|Home | About | Journals | Submit | Contact Us | Français|
Recently, conflicting reports have been published on the potential role of genetic variants in the α‐T catenin gene (VR22; CTNNA3) on the risk for Alzheimer's disease. In these papers, evidence for association is mostly observed in multiplex families with Alzheimer's disease, whereas case–control samples of sporadic Alzheimer's disease are predominantly negative.
After sequencing VR22 in multiplex families with Alzheimer's disease linked to chromosome 10q21, we identified a novel non‐synonymous (Ser596Asn; rs4548513) single nucleotide polymorphism (SNP). This and four non‐coding SNPs were assessed in two independent samples of families with Alzheimer's disease, one with 1439 subjects from 437 multiplex families with Alzheimer's disease and the other with 489 subjects from 217 discordant sibships.
A weak association with the Ser596Asn SNP in the multiplex sample, predominantly in families with late‐onset Alzheimer's disease (p=0.02), was observed. However, this association does not seem to contribute substantially to the chromosome 10 Alzheimer's disease linkage signal that we and others have reported previously. No evidence was found of association with any of the four additional SNPs tested in the multiplex families with Alzheimer's disease. Finally, the Ser596Asn change was not associated with the risk for Alzheimer's disease in the independent discordant sibship sample.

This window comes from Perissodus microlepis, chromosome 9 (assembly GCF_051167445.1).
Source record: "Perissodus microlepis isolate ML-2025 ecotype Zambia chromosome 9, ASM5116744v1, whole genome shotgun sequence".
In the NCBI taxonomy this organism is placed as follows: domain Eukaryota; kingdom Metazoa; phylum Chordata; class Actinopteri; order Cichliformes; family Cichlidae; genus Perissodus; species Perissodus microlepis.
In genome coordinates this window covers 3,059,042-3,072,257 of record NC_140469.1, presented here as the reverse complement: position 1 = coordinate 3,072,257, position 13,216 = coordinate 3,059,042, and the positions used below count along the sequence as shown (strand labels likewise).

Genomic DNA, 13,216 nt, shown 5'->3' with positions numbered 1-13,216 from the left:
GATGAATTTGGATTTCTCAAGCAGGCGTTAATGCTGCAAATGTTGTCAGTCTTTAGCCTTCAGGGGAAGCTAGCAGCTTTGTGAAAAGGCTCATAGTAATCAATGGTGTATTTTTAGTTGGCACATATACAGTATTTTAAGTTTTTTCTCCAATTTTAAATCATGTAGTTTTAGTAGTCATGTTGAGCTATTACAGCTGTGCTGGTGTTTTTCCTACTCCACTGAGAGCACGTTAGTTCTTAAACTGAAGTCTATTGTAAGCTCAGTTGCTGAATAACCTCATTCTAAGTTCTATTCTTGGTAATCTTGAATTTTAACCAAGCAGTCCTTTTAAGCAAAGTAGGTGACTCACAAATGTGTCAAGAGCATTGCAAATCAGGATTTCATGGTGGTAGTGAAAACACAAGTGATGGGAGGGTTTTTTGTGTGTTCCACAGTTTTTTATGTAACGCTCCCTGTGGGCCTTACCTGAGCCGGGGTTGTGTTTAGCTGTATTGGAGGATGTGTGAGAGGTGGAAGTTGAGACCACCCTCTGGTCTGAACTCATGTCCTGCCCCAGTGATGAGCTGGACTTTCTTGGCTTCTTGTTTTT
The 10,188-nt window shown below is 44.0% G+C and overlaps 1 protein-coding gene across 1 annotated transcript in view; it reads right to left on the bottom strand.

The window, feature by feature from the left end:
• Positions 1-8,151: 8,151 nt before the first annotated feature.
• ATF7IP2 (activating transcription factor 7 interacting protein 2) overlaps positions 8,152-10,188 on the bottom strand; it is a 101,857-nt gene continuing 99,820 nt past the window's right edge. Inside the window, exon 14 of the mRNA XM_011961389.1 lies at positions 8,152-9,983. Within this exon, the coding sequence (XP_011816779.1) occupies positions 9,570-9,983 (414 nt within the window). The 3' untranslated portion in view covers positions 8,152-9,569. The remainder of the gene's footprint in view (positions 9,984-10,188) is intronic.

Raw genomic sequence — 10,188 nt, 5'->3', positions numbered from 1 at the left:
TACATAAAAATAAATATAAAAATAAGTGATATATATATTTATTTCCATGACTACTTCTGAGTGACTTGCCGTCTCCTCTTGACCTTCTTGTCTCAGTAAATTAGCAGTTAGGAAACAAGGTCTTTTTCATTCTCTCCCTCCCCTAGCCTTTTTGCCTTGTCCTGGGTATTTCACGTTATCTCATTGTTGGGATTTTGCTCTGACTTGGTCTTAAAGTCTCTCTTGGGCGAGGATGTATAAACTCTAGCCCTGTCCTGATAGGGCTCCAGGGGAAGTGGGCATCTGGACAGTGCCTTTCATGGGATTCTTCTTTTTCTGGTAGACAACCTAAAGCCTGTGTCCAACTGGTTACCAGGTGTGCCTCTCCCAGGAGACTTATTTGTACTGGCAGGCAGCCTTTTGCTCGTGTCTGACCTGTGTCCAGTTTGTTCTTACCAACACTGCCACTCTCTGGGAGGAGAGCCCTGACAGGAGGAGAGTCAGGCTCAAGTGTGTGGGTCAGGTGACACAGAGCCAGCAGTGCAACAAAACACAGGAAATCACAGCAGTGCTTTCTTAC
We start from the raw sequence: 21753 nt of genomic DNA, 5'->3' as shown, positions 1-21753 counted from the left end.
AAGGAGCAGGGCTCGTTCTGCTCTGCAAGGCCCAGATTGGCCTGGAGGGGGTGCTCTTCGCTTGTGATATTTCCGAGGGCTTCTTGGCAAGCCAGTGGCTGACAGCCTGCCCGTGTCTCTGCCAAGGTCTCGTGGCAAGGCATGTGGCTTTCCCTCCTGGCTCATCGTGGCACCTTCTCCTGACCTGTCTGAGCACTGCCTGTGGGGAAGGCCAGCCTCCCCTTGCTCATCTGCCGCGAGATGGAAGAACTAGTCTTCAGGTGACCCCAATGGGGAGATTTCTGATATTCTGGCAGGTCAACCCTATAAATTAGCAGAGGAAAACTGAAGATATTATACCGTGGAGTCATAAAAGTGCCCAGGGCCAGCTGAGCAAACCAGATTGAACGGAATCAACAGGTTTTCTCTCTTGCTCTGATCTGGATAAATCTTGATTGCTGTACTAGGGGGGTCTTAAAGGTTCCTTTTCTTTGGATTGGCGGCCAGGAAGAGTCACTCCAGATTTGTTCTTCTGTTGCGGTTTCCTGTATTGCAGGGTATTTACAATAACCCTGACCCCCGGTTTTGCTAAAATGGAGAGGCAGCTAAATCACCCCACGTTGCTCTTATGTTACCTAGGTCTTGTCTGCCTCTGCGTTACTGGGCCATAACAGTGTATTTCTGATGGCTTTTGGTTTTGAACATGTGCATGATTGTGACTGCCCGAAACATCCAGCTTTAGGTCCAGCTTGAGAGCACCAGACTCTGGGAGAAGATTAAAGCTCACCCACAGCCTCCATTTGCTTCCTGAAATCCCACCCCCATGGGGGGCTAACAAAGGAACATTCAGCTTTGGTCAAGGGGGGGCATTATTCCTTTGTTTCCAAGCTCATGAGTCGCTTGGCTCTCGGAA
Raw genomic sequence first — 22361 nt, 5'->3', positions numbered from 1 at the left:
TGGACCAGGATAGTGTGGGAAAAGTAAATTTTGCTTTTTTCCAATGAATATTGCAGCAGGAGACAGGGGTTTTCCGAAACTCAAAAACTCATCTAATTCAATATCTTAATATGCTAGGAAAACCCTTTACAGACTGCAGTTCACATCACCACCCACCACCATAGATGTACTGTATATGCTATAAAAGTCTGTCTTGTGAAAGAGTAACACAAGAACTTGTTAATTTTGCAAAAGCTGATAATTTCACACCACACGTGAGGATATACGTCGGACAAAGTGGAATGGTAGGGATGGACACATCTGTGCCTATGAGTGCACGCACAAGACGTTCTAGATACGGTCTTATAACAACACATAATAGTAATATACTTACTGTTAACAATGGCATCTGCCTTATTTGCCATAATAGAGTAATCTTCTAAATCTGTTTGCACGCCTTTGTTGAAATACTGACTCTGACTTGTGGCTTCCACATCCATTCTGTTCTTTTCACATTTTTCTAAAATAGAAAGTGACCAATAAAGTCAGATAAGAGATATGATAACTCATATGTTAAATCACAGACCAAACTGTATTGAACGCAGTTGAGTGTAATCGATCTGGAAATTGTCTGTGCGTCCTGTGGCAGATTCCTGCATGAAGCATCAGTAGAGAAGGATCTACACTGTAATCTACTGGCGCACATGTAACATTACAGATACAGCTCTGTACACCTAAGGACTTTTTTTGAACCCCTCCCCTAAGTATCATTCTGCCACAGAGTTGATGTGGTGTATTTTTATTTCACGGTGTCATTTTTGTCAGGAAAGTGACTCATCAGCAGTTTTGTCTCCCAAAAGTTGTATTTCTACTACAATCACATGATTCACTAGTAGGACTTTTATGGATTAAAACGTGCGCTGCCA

This is the first study to report evidence of an association between a potentially functional, non‐synonymous SNP in VR22 and the risk for Alzheimer's disease. As the underlying effects are probably small, and are only seen in families with multiple affected members, the population‐wide significance of this finding remains to be determined.
In the October 2005 issue of the Journal of Medical Genetics, Martin et al1 reported evidence of a genetic association between risk for Alzheimer's disease and one of 11 investigated common single‐nucleotide polymorphisms (SNPs) in the gene encoding α‐T catenin (VR22, aka CTNNA3). In addition to this paper, association data had also been published for seven independent case–control samples2,3,4—all of which failed to show an association between the investigated markers and the risk for Alzheimer's disease—after a report of an association between plasma Aβ42 levels and two non‐coding SNPs (ie, rs7070570 (“4360”) or rs12357560 (“4783”), both located in intron 13) in a small sample of multiplex families with Alzheimer's disease.5 Notably, none of the follow‐up studies, including the one by Martin et al, detected evidence of an association with the two originally associated intron 13 markers. This is in line with meta‐analyses from our group based on published genotype data (except from Martin et al, who did not provide their genotype or allele frequencies), in which the summary odds ratio currently fails to show evidence for a considerable effect.6 Instead, the supportive evidence of Martin et al's paper stems from a novel SNP located slightly 5′ in the same intron (ie, rs7074454 (“SNP6”); fig 11).). The major C allele of this SNP showed marginal association in a sample of predominantly multiplex families with Alzheimer's disease (p=0.01), and—after stratification on apolipoprotein‐ε4 genotype—in an independent case–control population (p=0.047). Taken together, we are left with a situation that is quite typical for genetic association studies of complex diseases: a highly significant association in the initial report, largely followed by a lack of confirmation, leading to overall insignificant effects in unbiased meta‐analyses. After the initial paper, the only instance supporting the α‐T catenin gene as a risk gene for Alzheimer's disease is with a different SNP than originally reported, and has emerged after testing nearly a dozen individual variants.1